Several friends and family are headed to Paris so I thought I'd post my favorite spots from this last trip...hoping you'll enjoy them too!
1. ASTIER de VILLATTE handmade white china and ceramic pieces
" Blink and you’ll miss this small shop. It’s one of the most special spaces in France. It sells a look and a way of being and a mishmash of objects displayed to thrill your heart. The business revolves around hand-thrown whitewear/dishes and other objets d’art. " - Suzy Gershman
These items are classic, special and hand-made. I am normally wary of über-chic spots such as this, but found these pieces to be charming, quirky and fun. The shopkeepers were not snotty (at either location) and that was a plus. I love the pieces I purchased and know I'll always use them, and recall my time in Paris when I see them. Astier de Villatte is also known for their scented candles and they sell John Derian découpage as well.
173, rue Saint - Honoré 75001 Metro : Palais Royale Hours: Monday to Saturday, 11AM –7:30PM, and 4, rue de bourbon le château 75006 Metro : Saint-Germain-des-Prés)
2. ENTREE des FOURNISSEURS and Le BONHEUR des DAMES
If you embroider, knit, cross - stitch or do needlepoint, don't miss these shops...I hadn't done any for years, but visits to each of these prompted me to begin again!
Entrée des Fournisseurs("Suppliers' Entrance") You will love this shop because it's full of specialized fabrics, trims, specialized buttons, kits, books, etc. 8, rue des Francs-Bourgeois 75003 Metro: Saint-Paul, (take rue Sevigné to rue F-B) Hours:Monday: 2:00-7:00 pm, Tues-Sat: 10:30 am-7:00 pm http://www.entreedesfournisseurs.fr/index.php?language=en Le Bonheur des Dames("Ladies' Happiness") specializes in embroidery kits, samplers, and associated accessories. It is located in the charming and historic 19th-century Passage Verdeau (which leads to Passage Jouffroy), and also has shops carrying antique cameras, comic books, and engravings. In visiting here, you'll experience two of Paris' Passages...charming though lesser-known spots...and you'll not be disappointed! 8, Passage Verdeau 75009 Métro :Grands Boulevards or Richelieu Drouot Hours: Monday 11:30 - 2:00 and 2:30 - 7:00; Tuesday-Saturday: 10:30 am - 2:00 pm, and 2:30 - 7:00pm http://www.bonheurdesdames.com/english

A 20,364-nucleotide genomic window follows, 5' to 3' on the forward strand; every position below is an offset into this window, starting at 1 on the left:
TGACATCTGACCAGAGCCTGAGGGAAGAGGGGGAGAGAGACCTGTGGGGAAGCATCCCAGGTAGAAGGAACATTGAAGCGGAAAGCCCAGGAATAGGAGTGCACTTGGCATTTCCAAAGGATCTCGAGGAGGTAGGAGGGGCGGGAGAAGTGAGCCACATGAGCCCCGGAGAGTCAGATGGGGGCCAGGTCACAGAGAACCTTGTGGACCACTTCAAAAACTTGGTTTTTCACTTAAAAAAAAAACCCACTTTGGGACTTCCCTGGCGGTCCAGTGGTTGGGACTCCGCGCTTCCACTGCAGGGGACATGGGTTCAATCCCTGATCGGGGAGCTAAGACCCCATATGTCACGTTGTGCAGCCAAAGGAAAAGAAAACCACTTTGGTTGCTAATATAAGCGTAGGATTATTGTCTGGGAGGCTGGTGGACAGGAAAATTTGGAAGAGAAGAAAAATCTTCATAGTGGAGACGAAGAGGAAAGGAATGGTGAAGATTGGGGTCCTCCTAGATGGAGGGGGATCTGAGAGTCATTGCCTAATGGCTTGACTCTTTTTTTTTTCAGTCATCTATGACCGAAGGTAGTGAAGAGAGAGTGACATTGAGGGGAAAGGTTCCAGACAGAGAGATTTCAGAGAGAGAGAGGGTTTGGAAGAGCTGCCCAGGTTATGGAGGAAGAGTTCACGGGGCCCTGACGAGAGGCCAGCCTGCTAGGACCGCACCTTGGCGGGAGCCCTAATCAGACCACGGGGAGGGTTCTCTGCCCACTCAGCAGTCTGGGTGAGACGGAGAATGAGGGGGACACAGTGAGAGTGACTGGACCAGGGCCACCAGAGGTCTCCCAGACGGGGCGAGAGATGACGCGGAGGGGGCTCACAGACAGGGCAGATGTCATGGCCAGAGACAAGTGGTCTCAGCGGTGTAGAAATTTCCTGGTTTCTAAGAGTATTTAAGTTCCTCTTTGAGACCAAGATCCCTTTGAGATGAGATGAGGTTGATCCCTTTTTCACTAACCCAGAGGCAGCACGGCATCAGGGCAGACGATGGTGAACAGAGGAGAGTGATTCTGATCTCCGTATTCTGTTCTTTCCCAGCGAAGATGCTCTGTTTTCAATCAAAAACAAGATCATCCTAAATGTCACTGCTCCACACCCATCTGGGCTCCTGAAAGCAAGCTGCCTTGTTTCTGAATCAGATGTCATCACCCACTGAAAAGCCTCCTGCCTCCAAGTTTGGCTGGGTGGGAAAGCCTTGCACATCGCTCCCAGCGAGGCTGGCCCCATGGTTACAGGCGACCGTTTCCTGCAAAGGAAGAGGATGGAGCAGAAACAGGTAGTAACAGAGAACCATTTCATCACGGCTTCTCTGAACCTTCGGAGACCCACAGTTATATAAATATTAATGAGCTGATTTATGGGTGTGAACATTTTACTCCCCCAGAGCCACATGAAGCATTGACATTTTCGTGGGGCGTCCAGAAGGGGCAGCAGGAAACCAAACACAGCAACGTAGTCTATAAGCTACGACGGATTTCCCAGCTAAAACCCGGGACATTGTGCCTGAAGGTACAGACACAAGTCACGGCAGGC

3. TIANY CHAMBARD Bakelite, Lucite...chic, fun vintage jewelry
"It’s a unique institution in France, in that its vast collection of some 150,000 objects—from medieval prie-dieus to Sèvres porcelain to an entire Art Deco Pullman car—was built almost exclusively from private donations. The 6,000 pieces currently on view are spread out across 10 floors and arranged in roughly chronological order..."
Hélène David - Weill, the institution’s president, emphasized the intimate nature of each donation : " People gave the museum, for the most part, what they had lived with and loved." "Despite the national focus, the museum’s pieces show a history of constant exchange across borders, as Flemish, Chinese, and Italian influences (among others) have been absorbed and tempered by Gallic sensibilities....consider a marvelously delicate writing table that once belonged to Madame de Pompadour, where the royal paramour may have sat writing love notes to King Louis XV. Its lacquered surface, inset with Orientalist scenes, imitates the Japanese, but in a blue that is classically French."
" The veil that the French discreetly draw over their private lives is ever so slightly lifted in the museum’s newly reconstructed period rooms. But visitors can marvel at the luxurious bedchamber commissioned in the 1830’s by the Baron William Hope, a Dutch-English banker so wealthy he lent money to King Louis-Philippe."
"The changing whims of fashion are highlighted in the Cabinet des Fables, an elegant 18th-century boudoir intended for the wife of a wealthy tax collector in Paris.The paneling’s pale-green and rose-colored moldings, which surround illustrations of scenes from La Fontaine’s Fables—monkeys negotiating with foxes and the like—were covered in gold, and the entire ladylike confection rendered at once bolder and more vulgar. (Restorers have left evidence of both stages.)" Lanvin private apartments "Time stands still in the private apartments of couturier Jeanne Lanvin : a bedchamber, boudoir, and bathroom created between 1922 and 1925, with the designer Armand Albert Rateau, as a cloistered refuge where this consummate artist and businesswoman could retire in private or with intimate friends and relations. The silk wall coverings in her signature shade of blue have been re-embroidered by Jean-François Lesage (son of the celebrated couture embroiderer); the perfect geometries of her bathroom, with its sculpted deer above a marble tub and its black-and-cream tiles, gleam once more." - Travel + Leisure Magazine, May 2007